Last Updated on August 17, 2021
Canada immigration authorities have abolished the special Temporary Foreign Worker Program (TFWP) processing procedures reserved for Labour Market Impact Assessments (LMIAs) in the owner/operator category. Read more here.
Wealthy business immigrants are buying businesses and turning to Canada’s owner-operator policies.
For many foreign investors, the pathway to Canada is divided in two stages, beginning with a temporary work permit under the federal owner-operator rules.
Under this policy the foreign investor can receive a work permit following the sale and transfer to the foreign national, of the majority share ownership of an existing profitable Canadian business.
Once admitted on a work permit, candidates can at a later stage, apply for permanent residence to Canada under many immigration programs. This can include the Federal Skilled Worker Program, under the Express Entry system, or under a suitable provincial (PNP) business immigration stream.Buy a Business & Move to Canada
What is the Owner-Operator Program?
The owner-operator policy is not a formal immigration program. Rather, it is a work permit issued under the federal Temporary Foreign Worker Program (TFWP). There is no annual quota on the number of work-permits that can be issued.
The latest rules governing new business owners under the TFW program is gaining considerable local and international attention to many foreign business entrepreneurs and investors.
Why is the Owner-Operator Program Attractive to Foreign Investors?
Current federal permanent immigration programs, although operational on paper, are not attracting interest from foreign investors.
Opportunities under federal investment-based immigration programs are unfortunately very limited in Canada.
Most provincial investment-based residence immigration programs operate under expression of interest scheme. Most candidates must begin with a temporary work permit and then apply for permanent admission once approved by the province. These programs operate under quotas and often require candidates to invest a lot of time and money.
This leaves a large pool of international investors seeking permanent admission to Canada to compete for a relatively small number of quota-based openings under Canada’s provincial business immigration programs.
The Province of Quebec dominates this area with its Quebec Immigrant Investor Program (QIIP). However, this program is quota based and is only suitable for ultra high net worth applicants.
A foreign investor-entrepreneur, motivated to live in a particular area of Canada, can purchase a suitable business and relocate to that area of choice before the permanent residence is granted. This is far more advantageous than trying to meet provincial immigration program requirements in areas of Canada that are not desirable.
Who is an ideal candidate?
To qualify as an owner-operator, the foreign investor must have:
- Verifiable, transferable management experience.
- Sufficient assets to purchase the targeted business in Canada.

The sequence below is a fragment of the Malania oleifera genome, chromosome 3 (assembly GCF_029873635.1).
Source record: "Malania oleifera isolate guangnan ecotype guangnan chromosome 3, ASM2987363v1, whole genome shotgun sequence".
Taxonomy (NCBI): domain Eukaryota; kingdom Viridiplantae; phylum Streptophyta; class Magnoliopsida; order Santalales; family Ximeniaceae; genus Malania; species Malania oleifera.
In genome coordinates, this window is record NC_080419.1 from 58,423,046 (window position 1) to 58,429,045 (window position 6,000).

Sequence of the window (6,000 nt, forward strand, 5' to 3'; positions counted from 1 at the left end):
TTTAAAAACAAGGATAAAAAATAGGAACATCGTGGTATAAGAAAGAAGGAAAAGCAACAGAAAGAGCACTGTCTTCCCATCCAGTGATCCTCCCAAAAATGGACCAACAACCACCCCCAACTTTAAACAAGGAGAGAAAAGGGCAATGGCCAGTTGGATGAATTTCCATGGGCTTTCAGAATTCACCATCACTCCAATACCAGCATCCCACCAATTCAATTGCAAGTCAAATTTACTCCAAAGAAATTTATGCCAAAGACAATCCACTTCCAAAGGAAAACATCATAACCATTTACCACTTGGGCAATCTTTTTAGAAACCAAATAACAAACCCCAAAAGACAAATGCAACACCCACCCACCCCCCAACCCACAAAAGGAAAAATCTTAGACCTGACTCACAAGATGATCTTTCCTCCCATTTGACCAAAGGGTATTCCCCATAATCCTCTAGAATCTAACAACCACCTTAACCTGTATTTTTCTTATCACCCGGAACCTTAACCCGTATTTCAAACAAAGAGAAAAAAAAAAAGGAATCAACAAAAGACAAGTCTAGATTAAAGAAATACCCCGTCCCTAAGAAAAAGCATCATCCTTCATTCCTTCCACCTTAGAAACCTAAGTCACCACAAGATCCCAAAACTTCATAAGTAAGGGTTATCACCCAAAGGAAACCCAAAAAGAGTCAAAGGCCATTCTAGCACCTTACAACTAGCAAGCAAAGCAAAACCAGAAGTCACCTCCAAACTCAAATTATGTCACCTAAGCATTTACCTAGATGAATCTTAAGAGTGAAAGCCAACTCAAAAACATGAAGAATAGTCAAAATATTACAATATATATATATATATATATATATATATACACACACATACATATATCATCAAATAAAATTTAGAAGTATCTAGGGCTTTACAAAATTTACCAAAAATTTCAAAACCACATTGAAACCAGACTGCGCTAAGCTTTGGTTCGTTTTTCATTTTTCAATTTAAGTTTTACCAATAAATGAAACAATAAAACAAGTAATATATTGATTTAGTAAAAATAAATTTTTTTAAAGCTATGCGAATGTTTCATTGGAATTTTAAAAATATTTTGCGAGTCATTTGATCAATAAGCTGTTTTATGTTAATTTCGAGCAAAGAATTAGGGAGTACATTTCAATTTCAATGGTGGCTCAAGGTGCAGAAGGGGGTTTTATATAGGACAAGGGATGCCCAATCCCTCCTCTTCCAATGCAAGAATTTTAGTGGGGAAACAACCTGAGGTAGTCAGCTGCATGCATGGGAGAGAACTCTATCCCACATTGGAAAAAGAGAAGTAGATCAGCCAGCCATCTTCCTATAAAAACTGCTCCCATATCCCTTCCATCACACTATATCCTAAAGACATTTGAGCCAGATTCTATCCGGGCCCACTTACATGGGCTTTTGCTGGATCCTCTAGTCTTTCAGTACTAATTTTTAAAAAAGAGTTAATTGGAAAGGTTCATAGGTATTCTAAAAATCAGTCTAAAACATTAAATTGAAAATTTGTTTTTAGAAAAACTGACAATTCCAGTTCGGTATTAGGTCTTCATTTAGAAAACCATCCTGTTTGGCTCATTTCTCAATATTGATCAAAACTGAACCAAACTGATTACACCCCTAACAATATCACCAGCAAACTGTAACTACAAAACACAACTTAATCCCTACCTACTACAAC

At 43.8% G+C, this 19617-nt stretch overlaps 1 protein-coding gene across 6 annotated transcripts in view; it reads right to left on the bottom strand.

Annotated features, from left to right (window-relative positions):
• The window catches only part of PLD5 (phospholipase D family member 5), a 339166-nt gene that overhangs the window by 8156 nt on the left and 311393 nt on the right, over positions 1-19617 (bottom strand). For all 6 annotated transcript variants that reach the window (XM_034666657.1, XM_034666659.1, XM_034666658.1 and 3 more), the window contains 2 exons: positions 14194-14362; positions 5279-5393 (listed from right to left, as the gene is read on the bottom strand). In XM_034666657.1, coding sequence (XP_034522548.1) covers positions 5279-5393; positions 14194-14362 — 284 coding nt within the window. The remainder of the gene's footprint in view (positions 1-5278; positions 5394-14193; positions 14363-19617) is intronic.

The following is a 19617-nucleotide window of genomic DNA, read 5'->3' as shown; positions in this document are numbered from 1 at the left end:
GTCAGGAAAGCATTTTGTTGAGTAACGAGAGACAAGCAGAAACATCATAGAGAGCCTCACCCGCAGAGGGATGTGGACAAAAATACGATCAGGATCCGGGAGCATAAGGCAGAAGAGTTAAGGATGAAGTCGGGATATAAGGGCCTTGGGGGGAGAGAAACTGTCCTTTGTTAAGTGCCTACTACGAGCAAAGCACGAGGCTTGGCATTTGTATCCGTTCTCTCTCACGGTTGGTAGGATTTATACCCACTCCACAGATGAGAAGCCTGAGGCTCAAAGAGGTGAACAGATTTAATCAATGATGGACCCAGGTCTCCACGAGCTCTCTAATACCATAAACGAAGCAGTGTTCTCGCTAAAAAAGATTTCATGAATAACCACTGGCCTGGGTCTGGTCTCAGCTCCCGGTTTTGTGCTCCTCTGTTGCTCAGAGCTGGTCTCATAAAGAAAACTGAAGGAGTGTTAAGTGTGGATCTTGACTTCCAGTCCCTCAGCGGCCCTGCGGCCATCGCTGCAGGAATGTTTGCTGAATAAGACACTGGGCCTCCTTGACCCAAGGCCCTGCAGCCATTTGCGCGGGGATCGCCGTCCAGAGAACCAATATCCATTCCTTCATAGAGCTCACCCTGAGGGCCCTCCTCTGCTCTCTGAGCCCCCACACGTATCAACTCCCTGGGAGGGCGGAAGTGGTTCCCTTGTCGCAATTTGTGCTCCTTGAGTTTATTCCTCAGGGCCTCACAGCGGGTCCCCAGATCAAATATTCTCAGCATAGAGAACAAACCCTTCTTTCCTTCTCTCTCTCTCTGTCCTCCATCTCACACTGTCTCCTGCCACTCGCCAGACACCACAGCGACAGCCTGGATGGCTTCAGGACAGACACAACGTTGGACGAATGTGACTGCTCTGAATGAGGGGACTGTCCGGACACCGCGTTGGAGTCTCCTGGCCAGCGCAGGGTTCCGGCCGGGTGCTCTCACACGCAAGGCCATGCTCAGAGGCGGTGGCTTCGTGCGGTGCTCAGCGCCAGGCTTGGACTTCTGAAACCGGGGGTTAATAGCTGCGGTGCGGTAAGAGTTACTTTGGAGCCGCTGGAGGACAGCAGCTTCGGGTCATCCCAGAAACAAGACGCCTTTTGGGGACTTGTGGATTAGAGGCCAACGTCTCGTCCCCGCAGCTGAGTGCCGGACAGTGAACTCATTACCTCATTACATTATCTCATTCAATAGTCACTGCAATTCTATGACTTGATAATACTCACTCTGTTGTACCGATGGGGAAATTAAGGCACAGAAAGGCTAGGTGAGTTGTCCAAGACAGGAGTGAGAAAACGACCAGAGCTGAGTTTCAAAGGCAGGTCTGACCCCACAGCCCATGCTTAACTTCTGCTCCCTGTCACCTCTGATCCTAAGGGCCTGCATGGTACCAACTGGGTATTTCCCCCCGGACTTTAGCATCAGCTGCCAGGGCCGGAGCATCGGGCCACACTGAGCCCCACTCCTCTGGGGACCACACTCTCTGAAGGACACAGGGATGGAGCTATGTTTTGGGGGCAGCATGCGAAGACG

- Sufficient language abilities in either English or French to actively work as a manager in the business.
- Controlling interest in the business: own more than 50% of the shares and cannot be dismissed
Ownership of shares does not by itself guarantee that a foreign national qualifies as an owner-operator. The offer of employment must be made to a foreign investor that will be actively engaged in the management of the business. This will be assessed by reviewing the foreign national’s intention to operate the business as well as prior experience in managing or operating a business.
What is the process?
- The foreign investor identifies a Canadian business to purchase.
- A Labour Market Impact Assessment (LMIA) is submitted along with a suitable business plan.
- Once a positive LMIA opinion is issued, the foreign investor applies for a 12-24 months, renewable temporary work permit at the management level.
How long does this process take?
Once a suitable business is found, it will take 2-3 months to complete the LMIA application process. It will take less than 3-months in most jurisdictions to receive a work permit.
When can the work permit holder apply for Canadian permanent residence?
There is no minimum wait time.
During the first year of working in Canada, the foreign investor along with immediate family members can apply for permanent residence if they qualify under a suitable program, either the federal Express Entry or a provincial nomination program. In most cases, the process can be completed in less than 12 months.
How can immigration.ca help?
Through our established network of licensed professionals, we can help foreign investor-entrepreneurs to identify suitable businesses for sale in Canada. Once a suitable business is identified and purchased, we rely on our 60+-years of legal experience, recognized in the Canadian legal community, to complete the required immigration formalities.
Complete our online assessment form and receive more details.